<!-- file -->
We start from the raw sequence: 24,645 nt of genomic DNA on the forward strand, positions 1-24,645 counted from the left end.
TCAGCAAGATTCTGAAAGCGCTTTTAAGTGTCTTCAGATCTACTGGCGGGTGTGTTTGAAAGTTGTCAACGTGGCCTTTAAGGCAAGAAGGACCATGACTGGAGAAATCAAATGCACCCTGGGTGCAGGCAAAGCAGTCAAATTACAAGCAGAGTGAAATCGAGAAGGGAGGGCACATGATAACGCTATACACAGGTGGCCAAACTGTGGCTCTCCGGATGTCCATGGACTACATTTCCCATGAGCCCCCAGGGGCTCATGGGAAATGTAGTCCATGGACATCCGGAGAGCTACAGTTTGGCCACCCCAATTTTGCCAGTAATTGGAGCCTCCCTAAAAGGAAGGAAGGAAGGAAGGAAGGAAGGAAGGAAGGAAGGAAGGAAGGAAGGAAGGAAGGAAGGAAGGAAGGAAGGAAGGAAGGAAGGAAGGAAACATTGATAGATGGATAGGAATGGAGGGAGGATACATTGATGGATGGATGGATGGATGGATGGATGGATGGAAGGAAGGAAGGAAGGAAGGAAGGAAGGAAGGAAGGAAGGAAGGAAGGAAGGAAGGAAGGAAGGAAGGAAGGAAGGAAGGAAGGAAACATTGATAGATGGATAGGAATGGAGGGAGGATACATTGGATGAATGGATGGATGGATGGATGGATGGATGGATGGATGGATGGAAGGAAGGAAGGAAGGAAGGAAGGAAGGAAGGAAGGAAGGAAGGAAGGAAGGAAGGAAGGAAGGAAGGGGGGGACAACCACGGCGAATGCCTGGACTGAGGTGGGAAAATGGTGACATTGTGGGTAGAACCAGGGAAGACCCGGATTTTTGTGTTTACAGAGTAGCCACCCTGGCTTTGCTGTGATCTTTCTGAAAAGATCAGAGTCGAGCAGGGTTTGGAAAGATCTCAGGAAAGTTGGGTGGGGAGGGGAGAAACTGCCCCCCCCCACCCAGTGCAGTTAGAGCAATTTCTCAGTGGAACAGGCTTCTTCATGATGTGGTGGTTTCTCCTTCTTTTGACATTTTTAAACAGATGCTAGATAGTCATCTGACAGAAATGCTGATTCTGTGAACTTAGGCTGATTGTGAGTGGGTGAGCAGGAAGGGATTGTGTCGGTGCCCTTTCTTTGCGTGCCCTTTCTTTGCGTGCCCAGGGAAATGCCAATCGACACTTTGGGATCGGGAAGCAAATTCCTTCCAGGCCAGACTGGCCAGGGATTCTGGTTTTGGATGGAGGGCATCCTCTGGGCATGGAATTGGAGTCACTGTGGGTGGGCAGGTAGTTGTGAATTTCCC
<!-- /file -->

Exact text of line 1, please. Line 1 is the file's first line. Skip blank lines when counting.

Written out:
We start from the raw sequence: 24,645 nt of genomic DNA on the forward strand, positions 1-24,645 counted from the left end.